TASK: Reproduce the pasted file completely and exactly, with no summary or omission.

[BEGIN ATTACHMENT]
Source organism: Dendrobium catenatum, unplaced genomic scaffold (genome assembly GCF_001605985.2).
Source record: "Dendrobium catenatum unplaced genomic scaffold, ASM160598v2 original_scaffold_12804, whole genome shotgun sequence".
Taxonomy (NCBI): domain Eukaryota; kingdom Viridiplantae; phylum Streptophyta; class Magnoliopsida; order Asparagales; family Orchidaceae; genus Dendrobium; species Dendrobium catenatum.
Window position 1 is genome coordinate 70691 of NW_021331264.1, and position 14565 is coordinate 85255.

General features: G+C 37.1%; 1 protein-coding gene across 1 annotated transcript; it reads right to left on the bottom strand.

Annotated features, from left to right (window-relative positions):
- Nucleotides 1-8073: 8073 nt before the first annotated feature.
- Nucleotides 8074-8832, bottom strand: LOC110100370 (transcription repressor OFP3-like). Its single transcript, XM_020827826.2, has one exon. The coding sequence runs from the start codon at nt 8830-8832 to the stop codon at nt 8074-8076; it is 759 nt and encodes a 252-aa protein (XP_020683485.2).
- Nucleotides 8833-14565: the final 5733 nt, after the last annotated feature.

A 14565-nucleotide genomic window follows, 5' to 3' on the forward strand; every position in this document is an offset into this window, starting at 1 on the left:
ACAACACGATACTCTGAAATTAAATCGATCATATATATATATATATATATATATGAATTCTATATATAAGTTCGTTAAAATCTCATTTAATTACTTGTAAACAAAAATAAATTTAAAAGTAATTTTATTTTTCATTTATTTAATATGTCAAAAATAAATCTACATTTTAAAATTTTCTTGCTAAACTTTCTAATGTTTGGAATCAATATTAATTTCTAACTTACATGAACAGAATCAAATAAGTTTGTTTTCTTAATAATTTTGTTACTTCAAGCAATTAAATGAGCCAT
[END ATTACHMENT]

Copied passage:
Source organism: Dendrobium catenatum, unplaced genomic scaffold (genome assembly GCF_001605985.2).
Source record: "Dendrobium catenatum unplaced genomic scaffold, ASM160598v2 original_scaffold_12804, whole genome shotgun sequence".
Taxonomy (NCBI): domain Eukaryota; kingdom Viridiplantae; phylum Streptophyta; class Magnoliopsida; order Asparagales; family Orchidaceae; genus Dendrobium; species Dendrobium catenatum.
Window position 1 is genome coordinate 70691 of NW_021331264.1, and position 14565 is coordinate 85255.

General features: G+C 37.1%; 1 protein-coding gene across 1 annotated transcript; it reads right to left on the bottom strand.

Annotated features, from left to right (window-relative positions):
- Nucleotides 1-8073: 8073 nt before the first annotated feature.
- Nucleotides 8074-8832, bottom strand: LOC110100370 (transcription repressor OFP3-like). Its single transcript, XM_020827826.2, has one exon. The coding sequence runs from the start codon at nt 8830-8832 to the stop codon at nt 8074-8076; it is 759 nt and encodes a 252-aa protein (XP_020683485.2).
- Nucleotides 8833-14565: the final 5733 nt, after the last annotated feature.

A 14565-nucleotide genomic window follows, 5' to 3' on the forward strand; every position in this document is an offset into this window, starting at 1 on the left:
ACAACACGATACTCTGAAATTAAATCGATCATATATATATATATATATATATATGAATTCTATATATAAGTTCGTTAAAATCTCATTTAATTACTTGTAAACAAAAATAAATTTAAAAGTAATTTTATTTTTCATTTATTTAATATGTCAAAAATAAATCTACATTTTAAAATTTTCTTGCTAAACTTTCTAATGTTTGGAATCAATATTAATTTCTAACTTACATGAACAGAATCAAATAAGTTTGTTTTCTTAATAATTTTGTTACTTCAAGCAATTAAATGAGCCAT